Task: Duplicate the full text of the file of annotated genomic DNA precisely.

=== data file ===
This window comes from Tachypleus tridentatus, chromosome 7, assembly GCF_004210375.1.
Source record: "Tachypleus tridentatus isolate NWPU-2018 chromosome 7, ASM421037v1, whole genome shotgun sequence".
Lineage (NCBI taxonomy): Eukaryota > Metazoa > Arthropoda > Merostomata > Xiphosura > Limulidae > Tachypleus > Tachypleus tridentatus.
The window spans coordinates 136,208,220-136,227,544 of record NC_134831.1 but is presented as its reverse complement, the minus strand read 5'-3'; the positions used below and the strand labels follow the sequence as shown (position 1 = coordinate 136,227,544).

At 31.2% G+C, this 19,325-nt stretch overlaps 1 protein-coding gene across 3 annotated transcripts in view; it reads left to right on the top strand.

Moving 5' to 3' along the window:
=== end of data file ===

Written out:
This window comes from Tachypleus tridentatus, chromosome 7, assembly GCF_004210375.1.
Source record: "Tachypleus tridentatus isolate NWPU-2018 chromosome 7, ASM421037v1, whole genome shotgun sequence".
Lineage (NCBI taxonomy): Eukaryota > Metazoa > Arthropoda > Merostomata > Xiphosura > Limulidae > Tachypleus > Tachypleus tridentatus.
The window spans coordinates 136,208,220-136,227,544 of record NC_134831.1 but is presented as its reverse complement, the minus strand read 5'-3'; the positions used below and the strand labels follow the sequence as shown (position 1 = coordinate 136,227,544).

At 31.2% G+C, this 19,325-nt stretch overlaps 1 protein-coding gene across 3 annotated transcripts in view; it reads left to right on the top strand.

Moving 5' to 3' along the window: